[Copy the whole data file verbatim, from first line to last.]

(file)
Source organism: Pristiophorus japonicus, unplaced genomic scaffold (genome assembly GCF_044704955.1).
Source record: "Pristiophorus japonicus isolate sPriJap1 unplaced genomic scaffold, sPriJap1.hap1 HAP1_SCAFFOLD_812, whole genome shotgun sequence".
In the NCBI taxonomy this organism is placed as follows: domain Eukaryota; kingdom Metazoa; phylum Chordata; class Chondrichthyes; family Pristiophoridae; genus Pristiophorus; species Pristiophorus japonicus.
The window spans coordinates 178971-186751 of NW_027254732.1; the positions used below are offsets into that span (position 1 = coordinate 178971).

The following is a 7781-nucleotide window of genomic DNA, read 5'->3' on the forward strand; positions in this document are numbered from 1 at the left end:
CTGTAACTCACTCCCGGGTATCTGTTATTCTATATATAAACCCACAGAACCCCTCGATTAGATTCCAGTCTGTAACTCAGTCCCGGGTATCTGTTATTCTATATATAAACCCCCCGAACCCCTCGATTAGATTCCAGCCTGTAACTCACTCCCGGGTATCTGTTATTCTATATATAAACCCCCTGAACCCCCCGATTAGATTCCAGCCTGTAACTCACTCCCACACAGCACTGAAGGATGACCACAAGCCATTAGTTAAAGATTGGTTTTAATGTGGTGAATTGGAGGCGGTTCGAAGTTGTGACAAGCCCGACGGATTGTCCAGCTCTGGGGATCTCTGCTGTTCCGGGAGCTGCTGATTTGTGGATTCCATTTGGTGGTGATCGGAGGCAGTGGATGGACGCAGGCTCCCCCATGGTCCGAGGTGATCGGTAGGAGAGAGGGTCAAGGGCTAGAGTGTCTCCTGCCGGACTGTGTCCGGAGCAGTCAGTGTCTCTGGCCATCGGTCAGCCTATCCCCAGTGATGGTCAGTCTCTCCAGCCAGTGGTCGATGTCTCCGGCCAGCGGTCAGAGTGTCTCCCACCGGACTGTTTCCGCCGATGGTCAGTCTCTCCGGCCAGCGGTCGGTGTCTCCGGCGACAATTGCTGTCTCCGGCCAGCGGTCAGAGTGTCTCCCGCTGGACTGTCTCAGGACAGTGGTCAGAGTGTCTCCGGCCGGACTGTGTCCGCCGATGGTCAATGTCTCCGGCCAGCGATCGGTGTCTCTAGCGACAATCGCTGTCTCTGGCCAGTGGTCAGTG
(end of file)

Source organism: Pristiophorus japonicus, unplaced genomic scaffold (genome assembly GCF_044704955.1).
Source record: "Pristiophorus japonicus isolate sPriJap1 unplaced genomic scaffold, sPriJap1.hap1 HAP1_SCAFFOLD_812, whole genome shotgun sequence".
In the NCBI taxonomy this organism is placed as follows: domain Eukaryota; kingdom Metazoa; phylum Chordata; class Chondrichthyes; family Pristiophoridae; genus Pristiophorus; species Pristiophorus japonicus.
The window spans coordinates 178971-186751 of NW_027254732.1; the positions used below are offsets into that span (position 1 = coordinate 178971).

The following is a 7781-nucleotide window of genomic DNA, read 5'->3' on the forward strand; positions in this document are numbered from 1 at the left end:
CTGTAACTCACTCCCGGGTATCTGTTATTCTATATATAAACCCACAGAACCCCTCGATTAGATTCCAGTCTGTAACTCAGTCCCGGGTATCTGTTATTCTATATATAAACCCCCCGAACCCCTCGATTAGATTCCAGCCTGTAACTCACTCCCGGGTATCTGTTATTCTATATATAAACCCCCTGAACCCCCCGATTAGATTCCAGCCTGTAACTCACTCCCACACAGCACTGAAGGATGACCACAAGCCATTAGTTAAAGATTGGTTTTAATGTGGTGAATTGGAGGCGGTTCGAAGTTGTGACAAGCCCGACGGATTGTCCAGCTCTGGGGATCTCTGCTGTTCCGGGAGCTGCTGATTTGTGGATTCCATTTGGTGGTGATCGGAGGCAGTGGATGGACGCAGGCTCCCCCATGGTCCGAGGTGATCGGTAGGAGAGAGGGTCAAGGGCTAGAGTGTCTCCTGCCGGACTGTGTCCGGAGCAGTCAGTGTCTCTGGCCATCGGTCAGCCTATCCCCAGTGATGGTCAGTCTCTCCAGCCAGTGGTCGATGTCTCCGGCCAGCGGTCAGAGTGTCTCCCACCGGACTGTTTCCGCCGATGGTCAGTCTCTCCGGCCAGCGGTCGGTGTCTCCGGCGACAATTGCTGTCTCCGGCCAGCGGTCAGAGTGTCTCCCGCTGGACTGTCTCAGGACAGTGGTCAGAGTGTCTCCGGCCGGACTGTGTCCGCCGATGGTCAATGTCTCCGGCCAGCGATCGGTGTCTCTAGCGACAATCGCTGTCTCTGGCCAGTGGTCAGTG